For up and coming artists these comments and reviews can be especially harsh as you continue to try and find your way within the industry, those looking in on you will take any opportunity to critique your work. Amongst the negative feedback there will also be constructive criticism which can be helpful but ultimately you will do whatever you feel is right for your career. So how to handle the bad reviews, here are a few tips that will hopefully help.

    Although a lot of comments may be seen as negative and harsh take a moment to think about how you can turn it into a positive, maybe they’ve tried to give some helpful tips but simply went a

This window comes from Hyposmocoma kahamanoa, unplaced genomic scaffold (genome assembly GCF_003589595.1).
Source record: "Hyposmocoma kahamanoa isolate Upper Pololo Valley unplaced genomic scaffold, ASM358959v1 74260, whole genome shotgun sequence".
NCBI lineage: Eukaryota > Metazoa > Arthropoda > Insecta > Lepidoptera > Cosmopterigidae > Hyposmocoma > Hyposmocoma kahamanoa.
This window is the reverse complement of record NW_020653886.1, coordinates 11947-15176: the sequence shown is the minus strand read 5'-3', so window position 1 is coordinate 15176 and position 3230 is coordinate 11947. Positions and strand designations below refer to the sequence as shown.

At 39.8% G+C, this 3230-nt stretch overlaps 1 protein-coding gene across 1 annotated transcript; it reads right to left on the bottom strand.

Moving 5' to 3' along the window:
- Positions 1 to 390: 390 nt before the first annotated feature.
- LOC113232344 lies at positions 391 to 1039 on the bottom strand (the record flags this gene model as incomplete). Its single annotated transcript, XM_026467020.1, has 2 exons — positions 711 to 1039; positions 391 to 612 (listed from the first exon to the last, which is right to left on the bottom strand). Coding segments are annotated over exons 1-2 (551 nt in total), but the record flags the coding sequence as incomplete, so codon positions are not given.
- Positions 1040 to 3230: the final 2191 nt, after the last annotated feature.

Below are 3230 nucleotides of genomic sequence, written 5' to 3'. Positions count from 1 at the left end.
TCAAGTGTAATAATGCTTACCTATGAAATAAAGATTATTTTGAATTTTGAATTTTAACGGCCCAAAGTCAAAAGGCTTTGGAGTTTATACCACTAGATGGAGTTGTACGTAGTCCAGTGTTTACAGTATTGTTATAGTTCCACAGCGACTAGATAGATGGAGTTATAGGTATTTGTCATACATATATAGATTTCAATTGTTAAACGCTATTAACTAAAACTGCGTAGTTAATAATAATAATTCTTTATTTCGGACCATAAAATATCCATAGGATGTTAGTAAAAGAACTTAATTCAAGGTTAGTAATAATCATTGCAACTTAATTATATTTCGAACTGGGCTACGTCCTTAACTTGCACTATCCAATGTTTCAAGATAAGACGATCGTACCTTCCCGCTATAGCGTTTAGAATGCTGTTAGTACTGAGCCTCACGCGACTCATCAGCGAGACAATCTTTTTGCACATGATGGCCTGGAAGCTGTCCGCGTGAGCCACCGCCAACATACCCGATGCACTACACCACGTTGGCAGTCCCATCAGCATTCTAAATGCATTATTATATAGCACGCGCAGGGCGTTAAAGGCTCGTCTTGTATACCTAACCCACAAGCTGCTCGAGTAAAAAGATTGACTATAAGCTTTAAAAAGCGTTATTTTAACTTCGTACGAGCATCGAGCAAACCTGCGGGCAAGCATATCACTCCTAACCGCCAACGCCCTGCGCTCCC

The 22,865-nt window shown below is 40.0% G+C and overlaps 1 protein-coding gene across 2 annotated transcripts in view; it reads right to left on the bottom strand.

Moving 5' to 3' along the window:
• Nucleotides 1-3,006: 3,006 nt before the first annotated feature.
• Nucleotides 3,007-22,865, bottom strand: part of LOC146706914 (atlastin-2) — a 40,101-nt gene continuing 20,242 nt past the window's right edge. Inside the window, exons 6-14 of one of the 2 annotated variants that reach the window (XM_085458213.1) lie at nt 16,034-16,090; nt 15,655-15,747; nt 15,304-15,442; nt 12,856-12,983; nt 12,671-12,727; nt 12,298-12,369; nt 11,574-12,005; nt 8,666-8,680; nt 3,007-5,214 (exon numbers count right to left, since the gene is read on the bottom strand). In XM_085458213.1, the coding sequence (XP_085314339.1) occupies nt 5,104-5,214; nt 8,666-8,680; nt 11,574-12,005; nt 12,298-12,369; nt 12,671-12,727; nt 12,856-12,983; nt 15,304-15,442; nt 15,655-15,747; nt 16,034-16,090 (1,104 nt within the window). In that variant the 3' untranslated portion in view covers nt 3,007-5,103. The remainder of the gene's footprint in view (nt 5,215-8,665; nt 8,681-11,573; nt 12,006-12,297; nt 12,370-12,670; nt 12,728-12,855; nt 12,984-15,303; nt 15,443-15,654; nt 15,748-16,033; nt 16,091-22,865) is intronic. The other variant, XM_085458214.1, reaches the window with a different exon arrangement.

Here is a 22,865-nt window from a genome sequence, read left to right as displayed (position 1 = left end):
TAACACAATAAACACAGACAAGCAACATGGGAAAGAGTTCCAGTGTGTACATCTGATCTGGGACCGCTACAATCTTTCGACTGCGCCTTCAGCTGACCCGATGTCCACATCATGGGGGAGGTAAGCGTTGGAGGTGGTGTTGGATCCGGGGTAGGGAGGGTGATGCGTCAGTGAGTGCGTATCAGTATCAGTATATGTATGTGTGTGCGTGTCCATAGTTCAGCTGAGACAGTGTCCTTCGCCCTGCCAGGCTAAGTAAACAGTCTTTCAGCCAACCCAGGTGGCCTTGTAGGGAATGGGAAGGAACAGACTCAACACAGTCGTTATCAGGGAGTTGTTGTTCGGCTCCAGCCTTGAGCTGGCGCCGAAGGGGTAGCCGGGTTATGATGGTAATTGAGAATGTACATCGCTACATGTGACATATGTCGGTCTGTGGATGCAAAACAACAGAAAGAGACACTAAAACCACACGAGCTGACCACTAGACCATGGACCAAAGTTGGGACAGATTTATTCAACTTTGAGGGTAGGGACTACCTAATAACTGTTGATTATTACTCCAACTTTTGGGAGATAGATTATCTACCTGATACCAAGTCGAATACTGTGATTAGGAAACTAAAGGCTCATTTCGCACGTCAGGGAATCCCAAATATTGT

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  5. Why Hosting Events will Benefit your Music Career

    Initially you may be against planning and hosting events, after all you want a career performing at events not hosting them. But there are many benefits that come from throwing a party, and the great thing is that you don’t have to be a professional event planner; anyone can do it as long as you put your heart into it.  

    We have a bunch of guides available on the blog for promoters so if you need some more advice head over to our website. But for a quick overview of why it’s so important to be a part of the events game keep reading.

    For a start getting others to promote your content can be difficult, especially if you’re new to the industry. Landing gigs and appearances at parties isn’t something that comes quickly; it takes time to build your reputation so being a self promoter is a great way to show what you can do. Being the boss of your own event means you can control the content, you can promote yourself to your heart’s content although I would

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  6. How to Take your Music Global